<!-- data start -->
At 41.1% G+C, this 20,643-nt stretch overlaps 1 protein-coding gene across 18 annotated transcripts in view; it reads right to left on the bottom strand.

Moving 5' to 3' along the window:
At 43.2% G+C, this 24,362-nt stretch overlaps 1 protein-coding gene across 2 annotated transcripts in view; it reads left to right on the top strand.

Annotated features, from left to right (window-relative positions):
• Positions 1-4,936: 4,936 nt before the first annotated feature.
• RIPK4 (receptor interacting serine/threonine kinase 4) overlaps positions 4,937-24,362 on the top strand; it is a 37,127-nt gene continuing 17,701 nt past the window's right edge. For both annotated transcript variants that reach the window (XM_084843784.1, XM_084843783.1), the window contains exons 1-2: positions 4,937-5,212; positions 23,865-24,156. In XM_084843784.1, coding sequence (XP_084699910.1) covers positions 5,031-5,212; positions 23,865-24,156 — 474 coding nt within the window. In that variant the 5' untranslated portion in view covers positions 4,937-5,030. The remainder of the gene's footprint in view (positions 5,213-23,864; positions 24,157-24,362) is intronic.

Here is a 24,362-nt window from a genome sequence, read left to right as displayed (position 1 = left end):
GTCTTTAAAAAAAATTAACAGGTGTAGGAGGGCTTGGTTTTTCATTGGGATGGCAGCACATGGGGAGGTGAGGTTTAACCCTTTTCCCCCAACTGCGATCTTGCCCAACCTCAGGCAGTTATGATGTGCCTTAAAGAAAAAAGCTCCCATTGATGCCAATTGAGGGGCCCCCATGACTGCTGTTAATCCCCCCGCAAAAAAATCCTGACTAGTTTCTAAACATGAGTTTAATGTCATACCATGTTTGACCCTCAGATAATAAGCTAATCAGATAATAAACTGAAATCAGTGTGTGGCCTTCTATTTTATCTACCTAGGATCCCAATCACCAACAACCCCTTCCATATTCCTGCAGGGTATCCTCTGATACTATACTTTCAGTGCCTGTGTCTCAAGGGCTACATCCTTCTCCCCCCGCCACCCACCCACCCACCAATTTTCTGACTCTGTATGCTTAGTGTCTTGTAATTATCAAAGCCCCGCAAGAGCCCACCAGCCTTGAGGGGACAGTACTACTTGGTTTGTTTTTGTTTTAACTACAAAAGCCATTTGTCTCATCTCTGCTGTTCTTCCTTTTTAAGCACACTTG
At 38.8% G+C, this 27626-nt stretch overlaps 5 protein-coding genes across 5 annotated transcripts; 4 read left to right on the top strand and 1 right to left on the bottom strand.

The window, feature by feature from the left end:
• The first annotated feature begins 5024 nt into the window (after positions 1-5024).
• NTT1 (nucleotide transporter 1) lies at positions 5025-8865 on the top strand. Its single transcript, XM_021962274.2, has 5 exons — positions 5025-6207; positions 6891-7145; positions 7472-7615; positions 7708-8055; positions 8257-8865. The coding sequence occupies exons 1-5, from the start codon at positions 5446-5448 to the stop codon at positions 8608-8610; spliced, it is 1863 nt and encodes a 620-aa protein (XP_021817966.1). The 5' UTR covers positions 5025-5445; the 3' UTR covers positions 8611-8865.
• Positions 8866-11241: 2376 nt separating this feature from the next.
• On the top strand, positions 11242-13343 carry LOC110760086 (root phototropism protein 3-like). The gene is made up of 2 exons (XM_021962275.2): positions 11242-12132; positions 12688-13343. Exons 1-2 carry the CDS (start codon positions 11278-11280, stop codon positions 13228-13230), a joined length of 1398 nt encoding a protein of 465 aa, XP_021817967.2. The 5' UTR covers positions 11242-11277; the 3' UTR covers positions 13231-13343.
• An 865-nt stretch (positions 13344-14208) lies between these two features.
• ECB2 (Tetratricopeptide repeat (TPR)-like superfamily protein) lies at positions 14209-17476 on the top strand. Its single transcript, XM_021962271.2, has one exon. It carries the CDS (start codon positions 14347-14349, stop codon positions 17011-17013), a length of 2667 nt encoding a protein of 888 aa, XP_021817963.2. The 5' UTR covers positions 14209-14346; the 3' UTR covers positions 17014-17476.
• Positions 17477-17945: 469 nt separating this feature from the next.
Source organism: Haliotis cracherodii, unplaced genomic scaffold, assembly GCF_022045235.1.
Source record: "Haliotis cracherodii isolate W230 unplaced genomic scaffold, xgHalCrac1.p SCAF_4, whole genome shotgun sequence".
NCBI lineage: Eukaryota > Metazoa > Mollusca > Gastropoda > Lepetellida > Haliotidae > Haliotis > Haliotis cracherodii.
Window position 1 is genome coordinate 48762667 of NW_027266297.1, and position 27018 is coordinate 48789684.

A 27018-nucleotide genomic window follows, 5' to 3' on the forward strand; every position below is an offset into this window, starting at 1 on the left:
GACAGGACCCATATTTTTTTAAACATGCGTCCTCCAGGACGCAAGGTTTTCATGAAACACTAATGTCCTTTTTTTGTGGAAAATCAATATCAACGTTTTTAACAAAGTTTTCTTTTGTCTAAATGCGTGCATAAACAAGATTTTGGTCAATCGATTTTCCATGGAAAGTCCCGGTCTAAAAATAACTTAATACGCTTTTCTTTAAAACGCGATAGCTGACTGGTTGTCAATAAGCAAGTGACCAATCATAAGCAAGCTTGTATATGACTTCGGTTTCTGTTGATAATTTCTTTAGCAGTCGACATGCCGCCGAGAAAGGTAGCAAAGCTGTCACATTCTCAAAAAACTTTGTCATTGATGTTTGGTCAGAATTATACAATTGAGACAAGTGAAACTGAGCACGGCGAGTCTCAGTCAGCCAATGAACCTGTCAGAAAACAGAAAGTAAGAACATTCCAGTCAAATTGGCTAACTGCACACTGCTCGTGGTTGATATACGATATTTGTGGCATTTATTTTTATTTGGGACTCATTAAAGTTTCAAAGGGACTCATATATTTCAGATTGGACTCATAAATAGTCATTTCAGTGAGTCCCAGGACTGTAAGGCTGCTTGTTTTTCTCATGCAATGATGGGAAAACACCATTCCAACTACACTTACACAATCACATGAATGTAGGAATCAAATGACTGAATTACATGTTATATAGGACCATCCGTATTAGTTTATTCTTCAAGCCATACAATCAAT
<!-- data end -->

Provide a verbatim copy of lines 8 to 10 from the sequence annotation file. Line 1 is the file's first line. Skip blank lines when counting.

GTCTTTAAAAAAAATTAACAGGTGTAGGAGGGCTTGGTTTTTCATTGGGATGGCAGCACATGGGGAGGTGAGGTTTAACCCTTTTCCCCCAACTGCGATCTTGCCCAACCTCAGGCAGTTATGATGTGCCTTAAAGAAAAAAGCTCCCATTGATGCCAATTGAGGGGCCCCCATGACTGCTGTTAATCCCCCCGCAAAAAAATCCTGACTAGTTTCTAAACATGAGTTTAATGTCATACCATGTTTGACCCTCAGATAATAAGCTAATCAGATAATAAACTGAAATCAGTGTGTGGCCTTCTATTTTATCTACCTAGGATCCCAATCACCAACAACCCCTTCCATATTCCTGCAGGGTATCCTCTGATACTATACTTTCAGTGCCTGTGTCTCAAGGGCTACATCCTTCTCCCCCCGCCACCCACCCACCCACCAATTTTCTGACTCTGTATGCTTAGTGTCTTGTAATTATCAAAGCCCCGCAAGAGCCCACCAGCCTTGAGGGGACAGTACTACTTGGTTTGTTTTTGTTTTAACTACAAAAGCCATTTGTCTCATCTCTGCTGTTCTTCCTTTTTAAGCACACTTG
At 38.8% G+C, this 27626-nt stretch overlaps 5 protein-coding genes across 5 annotated transcripts; 4 read left to right on the top strand and 1 right to left on the bottom strand.

The window, feature by feature from the left end: